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What does the Software Fixture do?

The software fixture provides to the tester the schematic representation of the hardware fixture. This is important for
several reasons.

  • It provides the proper RF path definitions to which calibration data can be passed and saved.
  • The path definitions also provide proper configuration settings for any RF switches or signal processing modules that may exist in the fixture.
  • The type of calibration required for each DUT Pin Interface is also defined by the Software Fixture.
  • Proper standard calibration routines for each fixture created are also defined.
    Major Steps:
  1. Create the Software Fixture.
  2. Choose the Fixture Calibration Routines.

    Creating a Software Fixture:
  1. From the Admin Window select Test then Fixtures and then NEW within the fixtures window.
  2. A fixture type will be requested with several choices being provided (Fig. 1). After choosing the fixture type, you will be asked to name the new fixture.
    • Options:
      1. Fixture for 12 Rf Dut Boards - Passive Carriers.
      2. Fixture for RF Cable attach to testhead - Soft dock solutions.
      3. Smart Fixture for 12RF Square Dut Boards - Single-Site active carrier with 12 RF positions associated with it.
      4. Smart Fixture for 20RF Square Dut Boards - Multi-Site active carrier with 20 RF positions associated with it.
  3. Activate the newly created fixture found in the Fixture window. Make sure that the intended fixture is highlighted in red (Fig. 2).
  4. Serialize the fixture by using a RBMC over the fixture icon and then selecting "Get Serial Number" from the pull down menu. It will be recorded and saved automaticaly.
      • NOTE: When testing in the dual or multi-site mode only one DIB board SN chip may be attached to the SN resource of the test head
  5. Using a right hand mouse button selection, choose the Edit choice from the menu. A Fixture Definition window will open (Fig. 3).
  6. By selecting ADD on the right side of the Fixture Definition window a Path Definition window will open (Fig. 4). It is here that you will define the path of each pin between the DUT and the Test Head.
  7. Begin the path definition for each pin by selecting the DUT Interface Pin field. To view the default choices for this field, click on the arrows next to this field using a left mouse button click.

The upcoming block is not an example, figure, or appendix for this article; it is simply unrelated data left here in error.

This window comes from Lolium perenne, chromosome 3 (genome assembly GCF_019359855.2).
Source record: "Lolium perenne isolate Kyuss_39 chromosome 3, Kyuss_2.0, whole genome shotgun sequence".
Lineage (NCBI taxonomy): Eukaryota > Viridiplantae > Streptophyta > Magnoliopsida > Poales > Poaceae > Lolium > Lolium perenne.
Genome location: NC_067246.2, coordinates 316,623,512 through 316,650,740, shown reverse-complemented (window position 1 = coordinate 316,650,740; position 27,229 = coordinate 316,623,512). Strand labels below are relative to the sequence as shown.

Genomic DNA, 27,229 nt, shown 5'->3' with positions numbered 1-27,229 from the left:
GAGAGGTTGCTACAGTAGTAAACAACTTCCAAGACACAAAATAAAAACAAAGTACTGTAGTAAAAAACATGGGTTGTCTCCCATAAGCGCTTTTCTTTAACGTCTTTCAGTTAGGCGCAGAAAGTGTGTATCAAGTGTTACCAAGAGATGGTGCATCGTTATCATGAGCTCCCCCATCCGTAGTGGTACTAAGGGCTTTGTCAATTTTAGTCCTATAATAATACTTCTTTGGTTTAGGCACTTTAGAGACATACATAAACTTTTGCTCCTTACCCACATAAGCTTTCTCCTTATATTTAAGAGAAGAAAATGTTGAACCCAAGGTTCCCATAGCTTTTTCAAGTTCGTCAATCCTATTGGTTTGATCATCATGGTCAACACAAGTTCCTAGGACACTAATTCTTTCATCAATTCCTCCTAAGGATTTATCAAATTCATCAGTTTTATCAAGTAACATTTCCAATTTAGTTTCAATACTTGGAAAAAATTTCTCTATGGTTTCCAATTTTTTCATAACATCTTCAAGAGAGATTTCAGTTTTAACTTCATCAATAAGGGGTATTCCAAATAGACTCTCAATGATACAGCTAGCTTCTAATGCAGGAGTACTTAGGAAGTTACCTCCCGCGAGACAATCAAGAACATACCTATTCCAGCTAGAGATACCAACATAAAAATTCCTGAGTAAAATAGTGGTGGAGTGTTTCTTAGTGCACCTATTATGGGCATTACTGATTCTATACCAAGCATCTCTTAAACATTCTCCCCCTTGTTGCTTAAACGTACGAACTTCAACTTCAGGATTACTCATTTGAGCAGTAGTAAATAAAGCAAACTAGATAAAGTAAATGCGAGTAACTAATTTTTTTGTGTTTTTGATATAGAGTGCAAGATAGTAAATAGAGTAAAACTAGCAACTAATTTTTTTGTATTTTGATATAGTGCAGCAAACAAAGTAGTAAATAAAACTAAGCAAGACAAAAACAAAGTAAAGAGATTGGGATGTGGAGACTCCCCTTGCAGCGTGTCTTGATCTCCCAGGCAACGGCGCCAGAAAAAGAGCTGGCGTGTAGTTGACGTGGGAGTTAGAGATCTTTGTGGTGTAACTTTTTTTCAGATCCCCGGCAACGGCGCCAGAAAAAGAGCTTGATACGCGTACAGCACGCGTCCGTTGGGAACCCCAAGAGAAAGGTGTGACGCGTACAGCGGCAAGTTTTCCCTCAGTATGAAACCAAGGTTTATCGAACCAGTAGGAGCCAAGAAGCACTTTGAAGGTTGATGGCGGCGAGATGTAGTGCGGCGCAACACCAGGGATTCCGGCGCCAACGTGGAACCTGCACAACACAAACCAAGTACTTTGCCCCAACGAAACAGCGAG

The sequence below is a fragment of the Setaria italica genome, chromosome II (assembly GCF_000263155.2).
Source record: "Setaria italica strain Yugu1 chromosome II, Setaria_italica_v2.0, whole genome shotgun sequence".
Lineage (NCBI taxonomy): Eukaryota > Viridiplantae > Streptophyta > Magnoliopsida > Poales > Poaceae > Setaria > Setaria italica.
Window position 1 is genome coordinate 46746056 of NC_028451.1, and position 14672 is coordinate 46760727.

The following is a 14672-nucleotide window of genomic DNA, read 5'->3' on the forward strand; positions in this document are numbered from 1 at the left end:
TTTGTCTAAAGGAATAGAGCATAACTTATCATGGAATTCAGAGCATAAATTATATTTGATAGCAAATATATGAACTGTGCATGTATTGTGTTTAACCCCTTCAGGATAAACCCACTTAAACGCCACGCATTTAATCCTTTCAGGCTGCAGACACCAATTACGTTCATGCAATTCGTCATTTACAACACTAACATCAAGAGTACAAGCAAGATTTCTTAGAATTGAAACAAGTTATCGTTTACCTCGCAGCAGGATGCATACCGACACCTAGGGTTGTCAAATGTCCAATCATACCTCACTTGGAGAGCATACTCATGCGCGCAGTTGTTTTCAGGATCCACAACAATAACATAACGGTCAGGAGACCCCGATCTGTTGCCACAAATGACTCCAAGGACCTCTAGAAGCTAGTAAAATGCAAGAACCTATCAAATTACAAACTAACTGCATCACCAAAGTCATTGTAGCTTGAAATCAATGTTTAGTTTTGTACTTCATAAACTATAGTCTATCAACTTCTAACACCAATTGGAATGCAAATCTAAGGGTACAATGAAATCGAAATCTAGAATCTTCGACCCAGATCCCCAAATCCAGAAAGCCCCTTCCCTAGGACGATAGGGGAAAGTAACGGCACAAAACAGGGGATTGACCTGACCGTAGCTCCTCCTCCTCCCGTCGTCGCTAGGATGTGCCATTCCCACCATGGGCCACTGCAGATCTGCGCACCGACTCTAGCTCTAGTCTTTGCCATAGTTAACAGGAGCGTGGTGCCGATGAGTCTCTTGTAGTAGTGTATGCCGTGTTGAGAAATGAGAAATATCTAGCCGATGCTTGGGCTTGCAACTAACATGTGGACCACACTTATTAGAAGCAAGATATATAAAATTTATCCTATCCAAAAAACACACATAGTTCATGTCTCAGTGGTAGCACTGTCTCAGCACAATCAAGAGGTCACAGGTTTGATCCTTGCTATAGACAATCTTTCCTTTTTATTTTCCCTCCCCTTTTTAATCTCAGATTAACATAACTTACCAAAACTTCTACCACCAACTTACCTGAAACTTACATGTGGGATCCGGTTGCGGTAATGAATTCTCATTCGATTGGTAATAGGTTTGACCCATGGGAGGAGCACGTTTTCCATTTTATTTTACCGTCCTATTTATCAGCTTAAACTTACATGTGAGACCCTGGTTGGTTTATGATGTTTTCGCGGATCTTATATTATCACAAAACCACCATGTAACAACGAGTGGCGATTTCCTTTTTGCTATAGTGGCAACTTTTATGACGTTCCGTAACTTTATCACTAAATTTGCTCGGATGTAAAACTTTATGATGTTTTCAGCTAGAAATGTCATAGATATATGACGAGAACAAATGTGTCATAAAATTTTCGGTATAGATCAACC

8. Once the DUT Interface Pin has been defined, select the Test Head Pin field and choose the desired Test Head connection from the default list. Also choose the Calibration Type required for this path.
  9. An optional description of the path may be typed into the description field by simply selecting this field and typing the description desired.
  10. The Mode field is usually used to define different paths that have common DUT Interface Pins and Test Head Pins. For example one path may have an attenuator between DutRF1 and RF2. The other path may be a through path between DutRF1 and RF2. "Attenuator " could be typed into the mode field for the one path and "Thru" could be typed into the other.
  11. The Switch field is used to define the state of Cbits and control lines used to control fixture related modules.
    • Control Strings For the Switch Field (Passive an Active Carriers):

      These allow for control of eight onboard Cbits as well as four data set lines for each of its module sockets.
      Cbits are defined with a
      "C-#-state" sequence. To drive Cbit2 high would be written as C21. To control the socket data set lines a sequence of "Position-state-state-state-state" must be written. To drive the data set lines 1and 3 high for socket M2, S2X1X1 would be written.

      Ex. To switch Cbit3 High, Cbit5 Low and the data set lines 1, 3, and 4 high for the module at M3.
  12. Select OK after each path definition. Note that the Path field will be updated in the Fixture definition window (Fig. 5).
  13. After defining all of the fixture pins select OK in the Fixture Definition Window.

<Related Topic: DocumentationEditing the DUT Interface Pins>

Figure 1
Fixture Class

< Creating a Software Fixture >

Figure 2
Fixture Icon
< Creating a Software Fixture >
< Choosing Calibration Routines >

Figure 3
Fixture Definition Blank
< Creating a Software Fixture >

Figure 4
Path Definition

Figure 5
Completed Path Definition

<Creating a Software Fixture > < Major Steps >

Choosing Calibration Routines:
  1. Make sure that the desired fixture is activated and highlighted. While the fixture is highlighted ( Fig. 2 ) use the right mouse button to display a fixture menu. Choose Calibrate within the menu. A Select Fixture window will open with a list of fixture calibration types ( Fig. 6 ). Choose Standard for the test fixture type. Options for this selection will be discussed later.
  2. Once you have done this a Fixture Calibrations window will open with the name of the specific fixture you have highlighted ( Fig. 7 ). Choose Programs from the top menu bar and then ADD. A list of available calibration routines will appear in list form ( Fig. 8 ). Select the Standard calibration test plan which corresponds correctly to the path you are trying to calibrate. The selected calibration test plans will automatically be added to the Fixture Calibrations window.
  3. Answer YES when asked if you want to save the settings.

< Major Steps >

Figure 6
Calibration Routines

< Choosing Calibration Routines >

Figure 7
Fixture Calibration Window

< Choosing Calibration Routines >

Figure 8
Adding Tests

< Choosing Calibration Routines > < Major Steps >

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